The mass- and momentum-balance techniques described in Chapters 3–5 are general and apply to any control volume (CV). We apply those techniques to a general microscopic control volume in Chapter 6 and use the microscopic balances in Chapters 7 and 8. Microscopic-control-volume calculations yield the equations that govern three-dimensional velocity and stress fields. If the equations can be solved, the information that microscopic balances provide is complete. Solving the microscopic balances is difficult, however, because the continuity equation and the Navier-Stokes equation are a set of four nonlinear, coupled, partial differential equations (PDEs).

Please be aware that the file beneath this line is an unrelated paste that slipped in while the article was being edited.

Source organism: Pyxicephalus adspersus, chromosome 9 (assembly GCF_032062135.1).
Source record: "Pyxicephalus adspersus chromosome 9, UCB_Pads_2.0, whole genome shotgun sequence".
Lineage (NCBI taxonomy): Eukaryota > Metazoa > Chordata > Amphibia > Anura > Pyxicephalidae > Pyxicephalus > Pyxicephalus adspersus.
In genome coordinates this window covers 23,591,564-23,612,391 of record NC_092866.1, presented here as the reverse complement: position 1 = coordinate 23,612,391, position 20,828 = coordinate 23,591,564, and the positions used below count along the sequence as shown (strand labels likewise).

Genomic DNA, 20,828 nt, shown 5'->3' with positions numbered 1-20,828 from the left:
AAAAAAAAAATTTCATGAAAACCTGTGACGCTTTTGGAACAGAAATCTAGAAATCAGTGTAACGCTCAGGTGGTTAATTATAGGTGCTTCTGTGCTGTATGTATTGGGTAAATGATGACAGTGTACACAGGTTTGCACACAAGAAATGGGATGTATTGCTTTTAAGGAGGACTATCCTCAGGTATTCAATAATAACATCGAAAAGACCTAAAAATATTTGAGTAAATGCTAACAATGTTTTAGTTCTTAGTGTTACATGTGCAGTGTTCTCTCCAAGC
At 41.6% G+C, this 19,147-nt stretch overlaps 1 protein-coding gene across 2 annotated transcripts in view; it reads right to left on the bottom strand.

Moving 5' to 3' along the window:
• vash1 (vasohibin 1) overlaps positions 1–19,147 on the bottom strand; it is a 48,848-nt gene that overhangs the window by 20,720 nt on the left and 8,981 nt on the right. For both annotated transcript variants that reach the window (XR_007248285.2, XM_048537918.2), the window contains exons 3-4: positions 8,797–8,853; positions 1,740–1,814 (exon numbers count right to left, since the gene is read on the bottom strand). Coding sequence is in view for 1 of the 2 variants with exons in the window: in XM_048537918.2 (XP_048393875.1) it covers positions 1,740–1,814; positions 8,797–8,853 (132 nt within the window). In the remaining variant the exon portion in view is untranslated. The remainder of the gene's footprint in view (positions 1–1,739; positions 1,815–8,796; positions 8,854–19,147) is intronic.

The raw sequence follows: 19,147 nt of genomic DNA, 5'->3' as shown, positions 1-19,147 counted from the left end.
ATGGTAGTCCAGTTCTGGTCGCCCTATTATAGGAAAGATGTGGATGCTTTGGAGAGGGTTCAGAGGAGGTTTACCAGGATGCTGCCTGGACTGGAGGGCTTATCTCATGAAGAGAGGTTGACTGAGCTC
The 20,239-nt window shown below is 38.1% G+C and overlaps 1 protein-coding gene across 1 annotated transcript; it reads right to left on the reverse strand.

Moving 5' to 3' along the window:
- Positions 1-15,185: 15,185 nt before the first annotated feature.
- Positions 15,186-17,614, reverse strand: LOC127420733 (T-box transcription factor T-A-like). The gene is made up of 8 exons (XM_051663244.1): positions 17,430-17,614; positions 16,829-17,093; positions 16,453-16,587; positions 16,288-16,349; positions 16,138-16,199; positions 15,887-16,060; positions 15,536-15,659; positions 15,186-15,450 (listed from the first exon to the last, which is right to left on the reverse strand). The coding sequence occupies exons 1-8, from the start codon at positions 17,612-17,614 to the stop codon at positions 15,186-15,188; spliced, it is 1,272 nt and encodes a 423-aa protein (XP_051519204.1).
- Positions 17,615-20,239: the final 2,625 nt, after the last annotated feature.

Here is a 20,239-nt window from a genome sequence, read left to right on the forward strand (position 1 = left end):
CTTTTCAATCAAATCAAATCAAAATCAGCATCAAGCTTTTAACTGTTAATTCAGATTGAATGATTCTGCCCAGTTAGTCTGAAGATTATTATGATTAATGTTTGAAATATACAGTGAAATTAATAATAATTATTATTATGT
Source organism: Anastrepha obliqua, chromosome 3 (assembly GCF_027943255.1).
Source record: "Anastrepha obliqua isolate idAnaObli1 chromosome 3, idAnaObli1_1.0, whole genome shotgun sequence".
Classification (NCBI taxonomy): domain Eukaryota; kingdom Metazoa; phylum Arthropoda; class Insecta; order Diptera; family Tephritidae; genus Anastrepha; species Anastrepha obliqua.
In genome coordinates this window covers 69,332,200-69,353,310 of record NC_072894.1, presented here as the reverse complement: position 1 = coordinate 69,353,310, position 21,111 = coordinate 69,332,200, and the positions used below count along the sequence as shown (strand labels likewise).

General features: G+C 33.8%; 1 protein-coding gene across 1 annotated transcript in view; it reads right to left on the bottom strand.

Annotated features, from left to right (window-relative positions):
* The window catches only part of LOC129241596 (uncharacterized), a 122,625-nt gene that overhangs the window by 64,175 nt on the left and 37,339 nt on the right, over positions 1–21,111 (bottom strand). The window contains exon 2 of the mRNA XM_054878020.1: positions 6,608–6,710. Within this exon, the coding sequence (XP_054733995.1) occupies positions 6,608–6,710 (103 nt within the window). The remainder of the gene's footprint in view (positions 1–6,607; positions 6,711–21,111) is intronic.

For many fluids problems, the information sought is relatively large scale and flow details are not very important. For these problems—such as the calculation of the total force on a wall; overall flow rate in a device; and the total work performed by a pump, a turbine, or a mixer-balancing on a larger CV can be a fast and simple way to arrive at quantities of interest. Macroscopic CV balances are mathematically easier to calculate than microscopic CV balances, although they generally require information that must be determined experimentally.
In this chapter, we derive and learn to use the macroscopic mass, momentum, and energy balances, including the mechanical energy balance (MEB), which is discussed in Chapter 1.